Camara Belfast shipped off their first consignment of computers this Wednesday from their newly opened workshop, in Townsend Enterprise Park, with the help of Tom Hartley, Lord Mayor of Belfast.

Tom Hartley Lord Mayor said,

“I am delighted to endorse the commendable work being done through Camara and wish it continued success. It is truly inspirational to see how communities from this part of the world can help those less fortunate in Africa. Empowerment through education is such a powerful force and will make a real difference to so many lives as a result of this scheme.”

John Cooley, Chairperson of Springvale Learning and board member of Camara added that, “The Camara project is about promoting education in Africa but it is also about creating a culture of reusing and recycling. Earth Day on Saturday 28th March has helped the public to focus on the need to change the way we use our resources in order to develop a more sustainable lifestyle. Each year businesses, schools and households throw out thousands of computers that still have many years of life in them. Camara offers a very positive alternative to land-fill. We need public and private companies and individual donors to bring in their used computers which are suitable for our needs with a small cash donation to help with the refurbishment and shipment of the computer to the African child in the recipient village school. It costs fifty pounds to refurbish and ship each computer to Africa; therefore a contribution of twenty pounds would be most welcome to sustain Camara’s work.”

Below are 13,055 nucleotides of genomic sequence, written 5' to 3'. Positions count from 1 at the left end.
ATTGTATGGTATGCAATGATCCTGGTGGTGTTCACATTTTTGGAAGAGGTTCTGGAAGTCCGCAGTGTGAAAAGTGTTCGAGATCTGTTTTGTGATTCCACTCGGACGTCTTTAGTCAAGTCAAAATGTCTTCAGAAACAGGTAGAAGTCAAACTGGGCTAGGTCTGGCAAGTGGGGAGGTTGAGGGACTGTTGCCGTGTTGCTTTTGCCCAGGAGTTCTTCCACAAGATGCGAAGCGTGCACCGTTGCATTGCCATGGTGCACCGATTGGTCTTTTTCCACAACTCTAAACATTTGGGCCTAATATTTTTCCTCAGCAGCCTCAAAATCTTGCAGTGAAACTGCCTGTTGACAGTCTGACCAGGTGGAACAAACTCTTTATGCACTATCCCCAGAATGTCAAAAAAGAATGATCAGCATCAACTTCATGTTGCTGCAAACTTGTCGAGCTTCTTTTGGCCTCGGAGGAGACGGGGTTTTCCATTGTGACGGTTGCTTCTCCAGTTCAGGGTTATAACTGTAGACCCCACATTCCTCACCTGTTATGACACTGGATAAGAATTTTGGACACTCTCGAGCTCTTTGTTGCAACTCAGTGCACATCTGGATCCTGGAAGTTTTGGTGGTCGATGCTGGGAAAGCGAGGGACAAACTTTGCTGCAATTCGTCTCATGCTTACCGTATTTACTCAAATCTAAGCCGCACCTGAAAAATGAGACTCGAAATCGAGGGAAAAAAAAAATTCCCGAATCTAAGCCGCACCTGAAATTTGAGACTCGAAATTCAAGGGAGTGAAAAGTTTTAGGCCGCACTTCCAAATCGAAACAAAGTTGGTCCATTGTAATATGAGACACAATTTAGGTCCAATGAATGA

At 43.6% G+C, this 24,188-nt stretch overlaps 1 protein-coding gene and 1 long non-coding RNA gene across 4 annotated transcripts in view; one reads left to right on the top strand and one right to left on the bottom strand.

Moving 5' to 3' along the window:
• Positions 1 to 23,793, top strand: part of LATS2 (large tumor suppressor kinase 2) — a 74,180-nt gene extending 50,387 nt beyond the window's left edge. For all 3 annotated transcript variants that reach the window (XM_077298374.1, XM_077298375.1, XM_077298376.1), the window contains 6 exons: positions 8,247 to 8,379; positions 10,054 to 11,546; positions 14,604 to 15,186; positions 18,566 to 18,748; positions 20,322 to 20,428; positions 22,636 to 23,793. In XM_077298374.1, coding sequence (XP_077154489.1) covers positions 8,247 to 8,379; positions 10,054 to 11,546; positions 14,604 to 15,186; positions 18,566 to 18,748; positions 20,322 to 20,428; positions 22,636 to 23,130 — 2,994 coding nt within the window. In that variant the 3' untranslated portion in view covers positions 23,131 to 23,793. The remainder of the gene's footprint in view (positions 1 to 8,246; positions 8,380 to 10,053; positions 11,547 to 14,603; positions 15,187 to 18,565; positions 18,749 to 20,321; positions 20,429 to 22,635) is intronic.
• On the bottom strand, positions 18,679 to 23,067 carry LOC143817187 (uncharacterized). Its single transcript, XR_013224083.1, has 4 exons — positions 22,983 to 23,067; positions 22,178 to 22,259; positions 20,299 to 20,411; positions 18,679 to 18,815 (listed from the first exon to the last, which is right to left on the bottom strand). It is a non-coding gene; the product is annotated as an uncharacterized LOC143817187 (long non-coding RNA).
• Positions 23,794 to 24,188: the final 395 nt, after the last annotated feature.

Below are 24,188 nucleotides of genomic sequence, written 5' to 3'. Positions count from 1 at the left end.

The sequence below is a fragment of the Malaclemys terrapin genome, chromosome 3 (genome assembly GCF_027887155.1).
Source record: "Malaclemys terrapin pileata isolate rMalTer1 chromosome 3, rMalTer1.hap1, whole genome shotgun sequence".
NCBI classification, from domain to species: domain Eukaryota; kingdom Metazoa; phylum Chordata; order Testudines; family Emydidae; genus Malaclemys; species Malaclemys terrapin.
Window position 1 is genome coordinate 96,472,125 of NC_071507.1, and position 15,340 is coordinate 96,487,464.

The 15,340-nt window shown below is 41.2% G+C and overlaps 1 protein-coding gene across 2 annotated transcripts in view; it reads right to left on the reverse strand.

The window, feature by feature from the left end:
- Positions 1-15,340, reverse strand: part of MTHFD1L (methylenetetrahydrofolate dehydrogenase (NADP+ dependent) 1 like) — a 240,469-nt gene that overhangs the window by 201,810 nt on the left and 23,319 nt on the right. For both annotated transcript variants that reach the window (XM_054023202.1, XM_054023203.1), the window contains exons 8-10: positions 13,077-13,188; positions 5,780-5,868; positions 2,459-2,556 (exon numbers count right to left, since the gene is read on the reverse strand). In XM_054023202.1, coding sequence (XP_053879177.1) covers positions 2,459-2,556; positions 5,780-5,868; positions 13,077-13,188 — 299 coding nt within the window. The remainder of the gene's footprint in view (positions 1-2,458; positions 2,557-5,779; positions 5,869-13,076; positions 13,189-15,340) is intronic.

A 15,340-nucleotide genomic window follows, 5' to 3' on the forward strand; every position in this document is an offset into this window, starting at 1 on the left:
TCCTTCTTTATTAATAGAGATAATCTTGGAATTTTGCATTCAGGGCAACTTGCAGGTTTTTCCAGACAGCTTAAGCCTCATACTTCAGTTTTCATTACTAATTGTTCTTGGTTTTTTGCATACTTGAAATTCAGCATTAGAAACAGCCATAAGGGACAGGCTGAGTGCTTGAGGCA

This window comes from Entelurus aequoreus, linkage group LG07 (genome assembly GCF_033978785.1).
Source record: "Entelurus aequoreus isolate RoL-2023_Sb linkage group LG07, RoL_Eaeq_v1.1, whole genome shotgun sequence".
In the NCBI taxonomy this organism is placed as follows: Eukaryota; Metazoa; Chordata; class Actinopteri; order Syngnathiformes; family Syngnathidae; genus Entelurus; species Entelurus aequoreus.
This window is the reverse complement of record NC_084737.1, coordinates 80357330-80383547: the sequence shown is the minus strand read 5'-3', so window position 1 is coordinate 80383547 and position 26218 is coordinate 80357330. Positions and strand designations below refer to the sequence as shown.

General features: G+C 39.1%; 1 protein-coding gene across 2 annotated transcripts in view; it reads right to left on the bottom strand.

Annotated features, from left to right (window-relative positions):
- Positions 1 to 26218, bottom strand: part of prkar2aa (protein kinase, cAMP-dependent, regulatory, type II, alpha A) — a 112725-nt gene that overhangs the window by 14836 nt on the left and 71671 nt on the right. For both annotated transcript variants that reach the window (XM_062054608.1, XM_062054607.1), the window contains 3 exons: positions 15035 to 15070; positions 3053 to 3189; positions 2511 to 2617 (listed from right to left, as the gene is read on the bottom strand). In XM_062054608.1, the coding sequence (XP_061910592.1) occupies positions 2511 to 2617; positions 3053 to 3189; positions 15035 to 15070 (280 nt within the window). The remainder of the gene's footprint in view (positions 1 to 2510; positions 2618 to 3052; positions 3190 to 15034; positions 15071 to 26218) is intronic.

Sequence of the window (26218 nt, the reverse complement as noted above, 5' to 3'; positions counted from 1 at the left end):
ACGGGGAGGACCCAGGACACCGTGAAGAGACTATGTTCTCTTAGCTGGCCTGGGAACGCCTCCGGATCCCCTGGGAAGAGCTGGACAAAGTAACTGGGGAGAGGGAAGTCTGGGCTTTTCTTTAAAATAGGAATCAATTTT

We are very pleased that the Lord Mayor could be with us for this send off of our first shipment from our new premises. These 230 computers are going to Lesotho and will make a contribution to the education of children in 10 schools there. A computer lab is typically made up of 25 computers. To date Camara have sent computers to 50 of the 250 secondary schools in Lesotho.

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Lesotho is a small, landlocked, mountainous kingdom, surrounded by South Africa. It has a population of 2 million people and is quite sparsely populated. The economy is based on agriculture, light manufacturing and textiles. It has been heavily dependant on remittances from mine workers in South Africa but this is a declining income source. The country has fallen down the Human Development Index (HDI) ladder from 137th in 2003 to 149th in 2005. This decline is in part due to the rise of HIV/Aids in the country.

In response to the growing number of people living with HIV and Aids in Lesotho, Camara developed an education programme called Respect. This is a computer software programme. It is targeted at young people in Lesotho through schools and other educational structures. Respect looks at healthy relationships, equality, sexual health and what it might be like to live with HIV and Aids.

Michaela Rafferty from Belfast who promoted this programme as part of Africa ‘08 said,

“I spent the month of July in Lesotho demonstrating this programme to relevant groups which included teachers, Health Professionals, Government Bodies and many local people. I obtained as much constructive feedback as possible and brought this back to Camara. The feedback was generally very positive. Many people recognised the HIV and Aids issue and agreed that educating young people on these issues was an important step in tackling the growing problem.”

Lesotho is one of four hub countries where Camara are working in partnership with local groups and individuals who are engaging volunteers and developing sustainable systems to assist technology as an aid to education. Sekota Mokhathali (Simon) is the coordinator in Lesotho and the hub which is situated in Teyateyaneng, 19 miles (31 km) northeast of the capital Maseru. This market centre has a reputation for the production of finely woven mohair rugs and other textiles and for stoneware pottery.